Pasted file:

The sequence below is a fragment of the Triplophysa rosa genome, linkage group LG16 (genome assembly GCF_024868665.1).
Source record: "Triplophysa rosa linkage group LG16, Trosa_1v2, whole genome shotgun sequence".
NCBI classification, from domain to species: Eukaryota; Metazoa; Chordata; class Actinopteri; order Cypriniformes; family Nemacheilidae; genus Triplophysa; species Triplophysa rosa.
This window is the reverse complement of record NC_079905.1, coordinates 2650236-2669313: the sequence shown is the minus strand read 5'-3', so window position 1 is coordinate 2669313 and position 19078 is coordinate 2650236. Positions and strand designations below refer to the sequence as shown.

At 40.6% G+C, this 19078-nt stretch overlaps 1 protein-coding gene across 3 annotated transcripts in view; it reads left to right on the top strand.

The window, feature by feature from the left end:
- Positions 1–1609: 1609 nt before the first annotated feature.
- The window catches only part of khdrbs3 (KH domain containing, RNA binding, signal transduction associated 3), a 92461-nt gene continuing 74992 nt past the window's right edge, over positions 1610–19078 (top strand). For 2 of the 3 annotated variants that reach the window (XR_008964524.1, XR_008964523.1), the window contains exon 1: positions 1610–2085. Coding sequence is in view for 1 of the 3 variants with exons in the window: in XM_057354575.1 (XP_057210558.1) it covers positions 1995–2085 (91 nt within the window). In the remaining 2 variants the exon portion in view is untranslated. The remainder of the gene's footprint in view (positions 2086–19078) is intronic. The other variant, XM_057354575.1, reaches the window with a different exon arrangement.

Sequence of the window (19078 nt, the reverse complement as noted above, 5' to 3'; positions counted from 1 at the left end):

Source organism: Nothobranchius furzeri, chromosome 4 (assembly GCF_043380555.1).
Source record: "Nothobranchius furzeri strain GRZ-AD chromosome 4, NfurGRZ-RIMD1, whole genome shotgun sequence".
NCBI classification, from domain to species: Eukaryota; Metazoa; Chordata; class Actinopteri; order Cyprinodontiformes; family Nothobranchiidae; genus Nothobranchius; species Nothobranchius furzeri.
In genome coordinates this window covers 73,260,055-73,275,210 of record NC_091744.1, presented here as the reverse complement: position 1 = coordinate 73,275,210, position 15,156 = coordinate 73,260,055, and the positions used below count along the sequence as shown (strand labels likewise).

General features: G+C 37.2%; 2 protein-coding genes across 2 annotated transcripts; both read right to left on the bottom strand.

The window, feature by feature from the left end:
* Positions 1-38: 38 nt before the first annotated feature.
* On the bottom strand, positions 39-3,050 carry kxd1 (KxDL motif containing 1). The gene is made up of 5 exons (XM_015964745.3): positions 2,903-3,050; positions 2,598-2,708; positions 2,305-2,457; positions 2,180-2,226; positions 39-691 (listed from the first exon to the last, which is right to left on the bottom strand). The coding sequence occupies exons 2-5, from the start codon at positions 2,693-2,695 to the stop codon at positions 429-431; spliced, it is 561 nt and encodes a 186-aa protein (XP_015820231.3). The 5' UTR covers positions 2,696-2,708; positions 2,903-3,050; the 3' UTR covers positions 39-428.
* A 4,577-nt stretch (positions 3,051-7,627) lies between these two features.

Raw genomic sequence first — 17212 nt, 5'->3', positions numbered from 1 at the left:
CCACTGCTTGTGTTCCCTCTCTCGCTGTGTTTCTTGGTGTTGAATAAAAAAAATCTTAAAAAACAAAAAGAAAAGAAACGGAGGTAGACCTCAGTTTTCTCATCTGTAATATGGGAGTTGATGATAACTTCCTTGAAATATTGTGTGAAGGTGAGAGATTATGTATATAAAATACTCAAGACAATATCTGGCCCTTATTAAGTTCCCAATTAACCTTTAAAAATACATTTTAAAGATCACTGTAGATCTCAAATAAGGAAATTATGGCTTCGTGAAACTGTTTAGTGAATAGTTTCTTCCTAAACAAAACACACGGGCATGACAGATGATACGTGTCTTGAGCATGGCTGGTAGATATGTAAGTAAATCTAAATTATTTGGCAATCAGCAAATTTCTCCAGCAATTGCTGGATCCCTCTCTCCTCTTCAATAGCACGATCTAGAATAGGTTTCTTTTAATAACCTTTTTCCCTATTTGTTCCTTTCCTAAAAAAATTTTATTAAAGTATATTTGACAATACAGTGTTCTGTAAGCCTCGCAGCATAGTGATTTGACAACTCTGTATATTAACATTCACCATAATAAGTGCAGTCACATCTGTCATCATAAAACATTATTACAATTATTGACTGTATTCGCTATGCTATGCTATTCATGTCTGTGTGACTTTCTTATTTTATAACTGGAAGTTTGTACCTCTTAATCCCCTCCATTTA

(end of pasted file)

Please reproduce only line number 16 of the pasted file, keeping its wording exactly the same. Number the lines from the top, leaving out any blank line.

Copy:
* Positions 1-38: 38 nt before the first annotated feature.